In Georgia, state Rep. Bobby Franklin (R-Marietta), has presented an amendment to Titles 16 and 17 changing the term rape victim to rape accuser.  This means that in order for the state of Georgia to consider someone a victim of rape, the accused has to be convicted of this crime, someone will be considered a victim of rape.  Georgia law doesn’t even acknowledge that men can be raped.  One in ten men are raped in their lifetime with one in seven of those men being raped before they turned the age of 18 according to Crisis Connection.  It seems Georgia is leaving out a lot of victims in their law making, but what would happen if it happened to one of the high ranking officials or a close loved one was victimized?  What laws would be amended or introduced then?

The American Medical Association estimated that in 2000 as few as 10% of victims reported being sexually assaulted to the proper authorities.  Every victim that doesn’t report the rape does not report any number of various reasons and forcing them to confront what happened to them can be just as traumatizing.   The conviction rate of these sex offenders is only 2% as reported by US Senate Judiciary Committee: Conviction and Imprisonment Statistics.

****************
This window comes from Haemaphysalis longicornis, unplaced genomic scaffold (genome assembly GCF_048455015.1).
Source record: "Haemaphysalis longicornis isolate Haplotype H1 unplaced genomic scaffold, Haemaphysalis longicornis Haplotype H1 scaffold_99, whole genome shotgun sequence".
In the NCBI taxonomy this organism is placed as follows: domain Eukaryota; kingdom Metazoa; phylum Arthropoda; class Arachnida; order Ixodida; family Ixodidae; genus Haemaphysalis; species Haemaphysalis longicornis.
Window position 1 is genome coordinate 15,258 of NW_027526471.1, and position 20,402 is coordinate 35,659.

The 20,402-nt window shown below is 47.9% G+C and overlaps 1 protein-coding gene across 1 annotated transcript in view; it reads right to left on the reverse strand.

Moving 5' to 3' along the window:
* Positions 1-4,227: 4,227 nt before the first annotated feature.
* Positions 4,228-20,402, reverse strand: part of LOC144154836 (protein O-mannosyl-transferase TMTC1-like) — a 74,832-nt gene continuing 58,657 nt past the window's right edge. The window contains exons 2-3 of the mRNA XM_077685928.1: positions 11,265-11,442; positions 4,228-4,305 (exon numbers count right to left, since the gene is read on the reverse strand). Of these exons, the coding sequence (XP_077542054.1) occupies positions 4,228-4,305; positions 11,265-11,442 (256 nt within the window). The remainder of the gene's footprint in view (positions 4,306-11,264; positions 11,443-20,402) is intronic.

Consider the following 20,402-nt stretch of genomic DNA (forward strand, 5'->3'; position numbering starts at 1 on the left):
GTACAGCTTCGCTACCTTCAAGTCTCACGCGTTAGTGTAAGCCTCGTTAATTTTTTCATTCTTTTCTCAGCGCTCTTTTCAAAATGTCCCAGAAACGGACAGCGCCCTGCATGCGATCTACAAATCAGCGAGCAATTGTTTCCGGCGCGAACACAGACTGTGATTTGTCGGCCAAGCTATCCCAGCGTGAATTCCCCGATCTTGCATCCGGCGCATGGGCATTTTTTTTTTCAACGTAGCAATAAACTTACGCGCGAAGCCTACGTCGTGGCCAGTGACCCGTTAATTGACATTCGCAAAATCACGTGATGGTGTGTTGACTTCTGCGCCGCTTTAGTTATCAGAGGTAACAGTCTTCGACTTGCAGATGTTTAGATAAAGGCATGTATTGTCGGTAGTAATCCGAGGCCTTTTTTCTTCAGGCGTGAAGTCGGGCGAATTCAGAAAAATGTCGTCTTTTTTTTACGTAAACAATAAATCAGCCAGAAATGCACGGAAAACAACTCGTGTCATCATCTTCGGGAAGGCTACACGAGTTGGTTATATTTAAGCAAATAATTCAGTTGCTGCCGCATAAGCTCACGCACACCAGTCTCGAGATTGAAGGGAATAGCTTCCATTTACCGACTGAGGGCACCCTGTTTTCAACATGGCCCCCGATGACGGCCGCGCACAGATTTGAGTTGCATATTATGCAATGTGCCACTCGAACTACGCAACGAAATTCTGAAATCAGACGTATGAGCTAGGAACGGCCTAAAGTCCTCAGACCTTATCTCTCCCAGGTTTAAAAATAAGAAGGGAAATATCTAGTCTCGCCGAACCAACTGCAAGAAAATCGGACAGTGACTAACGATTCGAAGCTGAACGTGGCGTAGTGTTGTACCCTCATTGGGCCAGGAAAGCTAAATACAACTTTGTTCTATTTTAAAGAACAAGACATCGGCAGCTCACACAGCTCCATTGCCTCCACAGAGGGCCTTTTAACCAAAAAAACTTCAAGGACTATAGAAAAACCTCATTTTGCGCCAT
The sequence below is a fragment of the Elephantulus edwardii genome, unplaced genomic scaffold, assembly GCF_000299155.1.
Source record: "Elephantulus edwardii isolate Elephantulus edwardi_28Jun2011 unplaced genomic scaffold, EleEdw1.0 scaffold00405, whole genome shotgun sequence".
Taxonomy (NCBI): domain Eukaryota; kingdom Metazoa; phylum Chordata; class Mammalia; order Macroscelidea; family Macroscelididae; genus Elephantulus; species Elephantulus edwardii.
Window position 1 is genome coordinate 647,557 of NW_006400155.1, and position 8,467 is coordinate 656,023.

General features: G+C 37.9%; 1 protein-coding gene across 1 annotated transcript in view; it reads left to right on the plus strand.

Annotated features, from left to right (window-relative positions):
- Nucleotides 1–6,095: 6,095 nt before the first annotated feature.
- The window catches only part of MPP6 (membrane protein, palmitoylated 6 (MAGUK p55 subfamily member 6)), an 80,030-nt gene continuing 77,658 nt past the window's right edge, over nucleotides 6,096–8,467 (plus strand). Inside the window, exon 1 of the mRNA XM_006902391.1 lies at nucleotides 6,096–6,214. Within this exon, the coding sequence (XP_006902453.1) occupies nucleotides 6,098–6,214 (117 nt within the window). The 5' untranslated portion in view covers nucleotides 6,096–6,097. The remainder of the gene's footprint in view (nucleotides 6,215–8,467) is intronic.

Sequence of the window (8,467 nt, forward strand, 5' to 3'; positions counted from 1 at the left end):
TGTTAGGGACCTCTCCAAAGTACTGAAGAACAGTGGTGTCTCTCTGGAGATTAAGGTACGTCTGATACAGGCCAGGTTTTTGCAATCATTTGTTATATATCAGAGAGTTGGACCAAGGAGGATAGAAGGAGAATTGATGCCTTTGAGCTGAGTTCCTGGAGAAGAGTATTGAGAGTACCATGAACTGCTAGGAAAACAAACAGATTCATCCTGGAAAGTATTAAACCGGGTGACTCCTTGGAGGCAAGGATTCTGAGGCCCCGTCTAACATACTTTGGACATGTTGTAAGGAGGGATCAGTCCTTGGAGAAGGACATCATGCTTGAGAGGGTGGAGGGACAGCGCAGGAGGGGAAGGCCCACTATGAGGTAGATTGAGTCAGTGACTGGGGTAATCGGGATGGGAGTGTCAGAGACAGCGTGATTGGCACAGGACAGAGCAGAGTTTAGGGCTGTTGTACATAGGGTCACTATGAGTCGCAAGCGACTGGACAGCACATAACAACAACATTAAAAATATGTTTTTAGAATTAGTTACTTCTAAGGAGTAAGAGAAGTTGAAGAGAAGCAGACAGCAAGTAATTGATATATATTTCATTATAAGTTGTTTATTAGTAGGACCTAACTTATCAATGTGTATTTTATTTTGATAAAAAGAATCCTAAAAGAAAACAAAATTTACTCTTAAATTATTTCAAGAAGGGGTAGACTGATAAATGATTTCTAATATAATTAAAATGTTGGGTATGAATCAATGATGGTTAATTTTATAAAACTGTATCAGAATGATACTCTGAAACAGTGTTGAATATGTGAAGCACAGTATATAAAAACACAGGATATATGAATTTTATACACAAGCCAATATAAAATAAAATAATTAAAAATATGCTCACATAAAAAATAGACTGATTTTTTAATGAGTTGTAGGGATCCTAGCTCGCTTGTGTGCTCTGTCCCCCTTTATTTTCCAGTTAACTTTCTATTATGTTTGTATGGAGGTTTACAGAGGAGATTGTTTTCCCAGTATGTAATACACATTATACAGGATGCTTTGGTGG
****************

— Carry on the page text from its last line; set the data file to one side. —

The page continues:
If an amendment such as this were to be passed there would not be any need for the word accuser because there wouldn’t be anyone that would do the accusing.  People who are sexually assaulted are victims of heinous crimes, but will likely not seek out justice because the justice system has already failed them long before the perpetrator ever had the thought to perform sex without consent.

These are just a few examples of state and federals laws that are trying to be passed right now.  This very minute, senator and representative conservatives are introducing many more bills of this nature to be voted into law.  The bill that was taken off of the docket in South Dakota would have made murder, other than self-defense, justifiable.

I was raped four years ago.  I have been through hell and back.  Some people cannot say that they have made it back from that hell.  When I finally sought out help I realized that there was so much help out there for people that have been through what I have been through.  After it happened to me I was worried about all of these things from pregnancy to medical screenings for transmitted diseases to mental health counseling to help me overcome my new fear of living life at all.